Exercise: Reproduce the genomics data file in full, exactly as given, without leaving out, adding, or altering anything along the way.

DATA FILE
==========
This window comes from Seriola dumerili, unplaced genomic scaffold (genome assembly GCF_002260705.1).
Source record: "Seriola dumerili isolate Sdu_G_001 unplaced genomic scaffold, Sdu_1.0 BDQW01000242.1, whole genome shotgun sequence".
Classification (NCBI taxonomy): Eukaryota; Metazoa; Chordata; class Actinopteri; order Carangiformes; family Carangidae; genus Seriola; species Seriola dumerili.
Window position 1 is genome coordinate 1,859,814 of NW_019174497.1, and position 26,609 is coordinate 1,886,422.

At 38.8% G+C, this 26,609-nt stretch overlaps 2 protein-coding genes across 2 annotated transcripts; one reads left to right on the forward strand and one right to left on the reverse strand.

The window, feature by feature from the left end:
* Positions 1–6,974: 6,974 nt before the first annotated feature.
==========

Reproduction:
This window comes from Seriola dumerili, unplaced genomic scaffold (genome assembly GCF_002260705.1).
Source record: "Seriola dumerili isolate Sdu_G_001 unplaced genomic scaffold, Sdu_1.0 BDQW01000242.1, whole genome shotgun sequence".
Classification (NCBI taxonomy): Eukaryota; Metazoa; Chordata; class Actinopteri; order Carangiformes; family Carangidae; genus Seriola; species Seriola dumerili.
Window position 1 is genome coordinate 1,859,814 of NW_019174497.1, and position 26,609 is coordinate 1,886,422.

At 38.8% G+C, this 26,609-nt stretch overlaps 2 protein-coding genes across 2 annotated transcripts; one reads left to right on the forward strand and one right to left on the reverse strand.

The window, feature by feature from the left end:
* Positions 1–6,974: 6,974 nt before the first annotated feature.